More physically active children in Europe, but obesity rates still rising
Physical activity among children has increased: from 2001 to 2005, the proportion of 11-year-olds who were physically active at least five times a week rose by 6% among boys and 10% among girls. Across the WHO European Region, however, many young people, particularly girls, are not active enough, and levels of physical activity decrease with age.
Being active is important for not only children’s physical health and fitness but also their mental health and academic performance. In addition, it establishes a pattern of healthy behaviour into adulthood.
Obesity in children
In most countries, rates of overweight and obesity are rising, especially where they were relatively low in 2001. They tend to be higher for boys than girls: on average, 16% of 11-year-old boys in the European Region are overweight, compared to 12% of girls. Of the 31 countries surveyed, only Austria, Germany, France and the United Kingdom (England) had declining rates of overweight and obesity in both boys and girls between 2002 and 2006.
Environments that support physical activity
Renewed efforts are needed to prevent and reverse obesity trends in the Region. In addition to activities focusing on nutrition, creating environments that encourage physical activity has broad health benefits.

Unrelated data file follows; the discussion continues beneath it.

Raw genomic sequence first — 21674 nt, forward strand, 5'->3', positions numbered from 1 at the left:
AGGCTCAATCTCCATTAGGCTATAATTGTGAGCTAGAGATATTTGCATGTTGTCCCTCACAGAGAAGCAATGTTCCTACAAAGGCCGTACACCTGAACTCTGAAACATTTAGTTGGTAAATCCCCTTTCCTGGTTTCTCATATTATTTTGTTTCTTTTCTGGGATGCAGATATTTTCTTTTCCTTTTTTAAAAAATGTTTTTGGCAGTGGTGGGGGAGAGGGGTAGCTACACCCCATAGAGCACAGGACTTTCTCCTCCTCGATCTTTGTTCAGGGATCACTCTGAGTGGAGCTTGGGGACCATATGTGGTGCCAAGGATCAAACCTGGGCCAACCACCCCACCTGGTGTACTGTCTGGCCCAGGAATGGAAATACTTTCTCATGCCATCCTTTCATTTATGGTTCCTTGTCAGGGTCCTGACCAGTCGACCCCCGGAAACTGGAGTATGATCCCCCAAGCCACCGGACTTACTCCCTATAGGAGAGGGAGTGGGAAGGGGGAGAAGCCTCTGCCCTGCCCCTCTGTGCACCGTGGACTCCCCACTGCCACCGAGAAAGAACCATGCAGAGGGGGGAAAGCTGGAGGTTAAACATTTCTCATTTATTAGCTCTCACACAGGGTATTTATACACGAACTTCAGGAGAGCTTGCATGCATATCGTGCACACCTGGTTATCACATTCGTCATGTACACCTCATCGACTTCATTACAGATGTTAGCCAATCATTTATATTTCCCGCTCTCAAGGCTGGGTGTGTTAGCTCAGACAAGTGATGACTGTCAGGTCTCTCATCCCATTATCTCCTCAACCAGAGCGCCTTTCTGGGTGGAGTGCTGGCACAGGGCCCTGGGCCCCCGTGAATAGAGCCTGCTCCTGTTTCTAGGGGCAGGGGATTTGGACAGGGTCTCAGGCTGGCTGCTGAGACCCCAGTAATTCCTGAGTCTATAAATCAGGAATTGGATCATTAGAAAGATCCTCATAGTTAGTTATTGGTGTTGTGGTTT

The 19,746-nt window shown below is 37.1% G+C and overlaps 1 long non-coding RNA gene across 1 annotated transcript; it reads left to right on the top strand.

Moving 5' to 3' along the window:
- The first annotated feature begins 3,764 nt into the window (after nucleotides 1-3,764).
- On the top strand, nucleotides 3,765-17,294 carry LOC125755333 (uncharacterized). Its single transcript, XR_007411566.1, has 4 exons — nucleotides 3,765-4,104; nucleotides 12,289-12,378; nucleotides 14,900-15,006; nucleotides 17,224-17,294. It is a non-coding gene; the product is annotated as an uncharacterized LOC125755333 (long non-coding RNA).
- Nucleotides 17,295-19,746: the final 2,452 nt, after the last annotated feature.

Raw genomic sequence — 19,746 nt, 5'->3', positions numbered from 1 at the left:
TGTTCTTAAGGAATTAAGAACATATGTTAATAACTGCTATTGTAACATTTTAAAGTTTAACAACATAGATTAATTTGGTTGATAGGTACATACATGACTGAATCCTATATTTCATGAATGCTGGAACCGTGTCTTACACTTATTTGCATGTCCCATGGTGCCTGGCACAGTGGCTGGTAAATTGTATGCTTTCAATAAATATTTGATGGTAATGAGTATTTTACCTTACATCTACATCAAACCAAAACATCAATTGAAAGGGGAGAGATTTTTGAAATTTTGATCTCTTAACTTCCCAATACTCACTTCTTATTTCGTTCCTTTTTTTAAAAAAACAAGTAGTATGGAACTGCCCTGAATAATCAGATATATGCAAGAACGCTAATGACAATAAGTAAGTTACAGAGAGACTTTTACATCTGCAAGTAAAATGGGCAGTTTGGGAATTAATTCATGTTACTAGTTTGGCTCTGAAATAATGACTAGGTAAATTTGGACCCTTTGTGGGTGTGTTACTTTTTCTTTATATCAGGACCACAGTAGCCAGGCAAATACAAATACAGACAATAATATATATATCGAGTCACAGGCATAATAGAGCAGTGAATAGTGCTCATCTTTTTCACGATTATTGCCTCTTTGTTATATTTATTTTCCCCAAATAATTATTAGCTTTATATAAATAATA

Measures for sensitive urban planning and sustainable transport include promoting green spaces, traffic calming, bicycle-path networks and safe play areas. These can counteract parents’ fear of letting children walk or cycle to school, and make physical activity part of children’s everyday lives.
Fifth Ministerial Conference on Environment and Health
In 2004, the Fourth Ministerial Conference on Environment and Health adopted the Children’s Environment and Health Action Plan for Europe (CEHAPE), which includes four regional priority goals to reduce the burden of environment-related diseases in children. The second goal includes ensuring the provision of safe conditions that also facilitate more physical activity among children.
WHO has investigated the Region’s progress towards reaching the regional priority goals. WHO/Europe published the findings in a series of fact sheets that will contribute to discussions at the Fifth Ministerial Conference on Environment and Health, to be held in Parma, Italy on 10–12 March 2010.